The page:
VisMtl: Canadian MPs 2012 Visualization

VisMtl: Canadian MPs 2012 Visualization

The visualization I presented at VisMtl 5 was entitled “Canadian Members of Parliament in 2012 by Province, Party, Age & Gender” and is shown above.

Key points about this visualization:

  • the visualization uses small multiples of dot-plots (one per province/party combination) arranged in a 2-d lattice and represents each MP as a single dot to visually encode 4 variables:
    • the vertical position of the dot-plot within the lattice encodes the MP’s party: top-to-bottom position encodes strength of party with the Conservative Government at the top, followed by the Opposition New Democrats and other two parties below
    • the horizontal position of the dot-plot within the lattice encodes the MP’s province: left-to-right position roughly encodes west-to-east position of the province within Canada
    • the dot’s horizontal position within the dot plot encodes the MP’s age as of 2012, and the height of the stack of dots indicates the number of MPs of that age within the dot-plot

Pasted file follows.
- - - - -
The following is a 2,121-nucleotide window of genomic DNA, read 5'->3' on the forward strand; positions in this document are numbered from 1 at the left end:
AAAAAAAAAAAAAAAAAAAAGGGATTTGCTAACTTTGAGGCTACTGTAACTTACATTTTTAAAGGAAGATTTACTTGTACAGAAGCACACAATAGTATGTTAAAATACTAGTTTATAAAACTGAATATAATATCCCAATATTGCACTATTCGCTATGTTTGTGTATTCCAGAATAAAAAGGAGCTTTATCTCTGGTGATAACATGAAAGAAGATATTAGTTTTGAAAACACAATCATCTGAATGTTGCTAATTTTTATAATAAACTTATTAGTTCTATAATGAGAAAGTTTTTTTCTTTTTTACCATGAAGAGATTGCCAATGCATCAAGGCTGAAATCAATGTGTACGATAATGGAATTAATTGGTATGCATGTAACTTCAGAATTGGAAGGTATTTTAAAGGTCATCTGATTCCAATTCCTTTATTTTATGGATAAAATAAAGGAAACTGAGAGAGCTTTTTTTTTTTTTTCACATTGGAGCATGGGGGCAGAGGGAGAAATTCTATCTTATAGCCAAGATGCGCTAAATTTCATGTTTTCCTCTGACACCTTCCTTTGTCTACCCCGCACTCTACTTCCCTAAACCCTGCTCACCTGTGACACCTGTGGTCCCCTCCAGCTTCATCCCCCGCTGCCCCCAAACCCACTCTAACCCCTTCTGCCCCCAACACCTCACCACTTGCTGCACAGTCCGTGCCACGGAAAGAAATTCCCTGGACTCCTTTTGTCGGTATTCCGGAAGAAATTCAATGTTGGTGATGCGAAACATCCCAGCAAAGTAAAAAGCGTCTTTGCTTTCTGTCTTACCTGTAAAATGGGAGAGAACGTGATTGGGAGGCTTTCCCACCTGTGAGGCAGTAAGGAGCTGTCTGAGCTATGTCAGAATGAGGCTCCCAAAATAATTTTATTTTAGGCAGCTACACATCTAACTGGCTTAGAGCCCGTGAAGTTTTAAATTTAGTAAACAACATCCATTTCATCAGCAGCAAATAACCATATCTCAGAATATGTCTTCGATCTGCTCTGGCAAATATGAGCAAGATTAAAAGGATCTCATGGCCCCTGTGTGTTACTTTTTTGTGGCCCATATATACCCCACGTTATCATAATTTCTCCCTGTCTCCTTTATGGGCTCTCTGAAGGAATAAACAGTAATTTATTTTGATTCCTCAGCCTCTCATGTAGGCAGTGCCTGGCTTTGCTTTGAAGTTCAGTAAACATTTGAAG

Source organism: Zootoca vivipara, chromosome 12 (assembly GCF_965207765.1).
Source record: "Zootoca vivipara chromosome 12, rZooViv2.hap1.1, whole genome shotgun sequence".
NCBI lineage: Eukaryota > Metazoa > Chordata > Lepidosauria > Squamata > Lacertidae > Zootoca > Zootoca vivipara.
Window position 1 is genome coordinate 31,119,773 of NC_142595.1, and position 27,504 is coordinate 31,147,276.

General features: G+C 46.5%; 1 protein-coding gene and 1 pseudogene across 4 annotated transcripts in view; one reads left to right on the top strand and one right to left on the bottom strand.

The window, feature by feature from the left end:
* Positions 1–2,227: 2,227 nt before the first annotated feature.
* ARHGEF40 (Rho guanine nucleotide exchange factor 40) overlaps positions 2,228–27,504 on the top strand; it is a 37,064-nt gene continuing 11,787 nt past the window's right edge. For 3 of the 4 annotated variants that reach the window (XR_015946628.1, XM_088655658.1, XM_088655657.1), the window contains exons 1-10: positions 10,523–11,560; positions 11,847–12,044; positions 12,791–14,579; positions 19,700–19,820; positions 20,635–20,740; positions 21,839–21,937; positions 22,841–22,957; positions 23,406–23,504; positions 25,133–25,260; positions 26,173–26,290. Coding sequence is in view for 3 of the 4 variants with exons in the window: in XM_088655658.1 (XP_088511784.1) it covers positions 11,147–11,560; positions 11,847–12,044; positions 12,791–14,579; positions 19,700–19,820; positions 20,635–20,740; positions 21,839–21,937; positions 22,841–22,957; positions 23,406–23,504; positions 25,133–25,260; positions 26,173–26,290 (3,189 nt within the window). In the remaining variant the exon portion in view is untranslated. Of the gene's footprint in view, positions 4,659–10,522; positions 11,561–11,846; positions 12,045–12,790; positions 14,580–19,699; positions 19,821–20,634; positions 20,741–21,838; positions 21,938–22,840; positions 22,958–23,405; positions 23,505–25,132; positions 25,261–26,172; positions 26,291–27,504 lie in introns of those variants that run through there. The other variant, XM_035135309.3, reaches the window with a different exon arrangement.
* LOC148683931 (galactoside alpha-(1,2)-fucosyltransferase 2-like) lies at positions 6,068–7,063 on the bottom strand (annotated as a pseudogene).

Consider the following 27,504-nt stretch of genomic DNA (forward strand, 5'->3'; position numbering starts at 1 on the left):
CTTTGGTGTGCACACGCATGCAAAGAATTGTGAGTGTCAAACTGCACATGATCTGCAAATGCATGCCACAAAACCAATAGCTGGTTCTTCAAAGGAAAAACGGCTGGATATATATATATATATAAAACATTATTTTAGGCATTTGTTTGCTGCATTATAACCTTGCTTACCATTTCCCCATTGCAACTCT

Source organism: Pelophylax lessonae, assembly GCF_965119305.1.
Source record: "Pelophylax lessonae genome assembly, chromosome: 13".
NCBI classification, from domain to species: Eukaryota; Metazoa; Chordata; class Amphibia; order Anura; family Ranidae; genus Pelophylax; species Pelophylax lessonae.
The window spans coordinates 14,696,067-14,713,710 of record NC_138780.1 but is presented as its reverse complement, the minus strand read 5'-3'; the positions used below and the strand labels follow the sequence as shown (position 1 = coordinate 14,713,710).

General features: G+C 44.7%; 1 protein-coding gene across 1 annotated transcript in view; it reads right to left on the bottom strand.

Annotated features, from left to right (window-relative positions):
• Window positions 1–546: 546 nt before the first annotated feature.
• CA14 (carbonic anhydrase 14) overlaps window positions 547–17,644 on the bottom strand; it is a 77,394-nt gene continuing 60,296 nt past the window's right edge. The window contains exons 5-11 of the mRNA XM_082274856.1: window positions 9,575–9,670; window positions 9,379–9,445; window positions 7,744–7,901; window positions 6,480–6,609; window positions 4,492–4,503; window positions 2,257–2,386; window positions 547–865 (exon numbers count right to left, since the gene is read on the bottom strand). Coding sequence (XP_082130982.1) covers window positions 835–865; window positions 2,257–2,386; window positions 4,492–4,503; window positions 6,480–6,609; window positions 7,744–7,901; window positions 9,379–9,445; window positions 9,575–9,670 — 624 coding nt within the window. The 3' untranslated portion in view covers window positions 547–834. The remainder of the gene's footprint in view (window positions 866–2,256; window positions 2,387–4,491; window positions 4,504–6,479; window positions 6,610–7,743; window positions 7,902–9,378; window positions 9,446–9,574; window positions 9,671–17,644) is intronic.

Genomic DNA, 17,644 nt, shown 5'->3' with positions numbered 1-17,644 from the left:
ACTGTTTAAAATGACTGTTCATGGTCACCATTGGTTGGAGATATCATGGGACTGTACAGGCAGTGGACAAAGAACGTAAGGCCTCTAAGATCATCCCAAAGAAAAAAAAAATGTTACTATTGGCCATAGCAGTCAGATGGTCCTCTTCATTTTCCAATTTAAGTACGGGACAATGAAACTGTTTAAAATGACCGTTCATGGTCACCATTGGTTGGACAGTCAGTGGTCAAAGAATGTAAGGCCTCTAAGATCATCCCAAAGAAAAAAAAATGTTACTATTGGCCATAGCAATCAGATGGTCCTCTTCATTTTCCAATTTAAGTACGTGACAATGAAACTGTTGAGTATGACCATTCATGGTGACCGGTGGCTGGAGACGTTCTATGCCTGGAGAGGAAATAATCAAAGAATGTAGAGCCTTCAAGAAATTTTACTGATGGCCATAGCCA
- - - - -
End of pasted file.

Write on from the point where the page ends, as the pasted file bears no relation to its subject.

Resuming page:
• the dot’s colour encodes the MP’s gender
  • some interesting patterns arising from the 2011 election can be seen through this visualization
    • Ontario and Quebec have the most MPs, and were dominated by the Conservatives and New Democrats, respectively
    • the Conservatives formed the Government due to their strength in the Prairies and the New Democratic caucus suddenly became dominated by Quebeckers
    • the “Orange Crush” of New Democrats elected in Quebec comprised a disproportinally large number of women in their twenties, and this gave the NDP the best gender parity among the major parties as well as made it the only party with MPs in their twenties
    • the Liberals suffered a serious defeat but still managed to get MPs elected in almost every province
    • the Bloc Québecois remained a (much-dimished) Quebec-only party and the Greens finally got an MP elected in BC (their party leader Elizabeth May)
  • the dataset used is one that I put together myself in October 2012 using OpenRefine and data from the Parliament website (MP names, parties and provinces) and Wikipedia (MP birthdates and genders) in order to create demos for my PivotTable.js visualization software
    • although there are 308 MPs in the House, the visualization contains only 305 as I was unable to obtain birthdates for 3 MPs
  • this visualization was made using the fantastic ggplot2 plotting system and the 20 lines of code required to replicate it (as well as the dataset) are available on Github at the link below.


© Nicolas Kruchten 2010-2017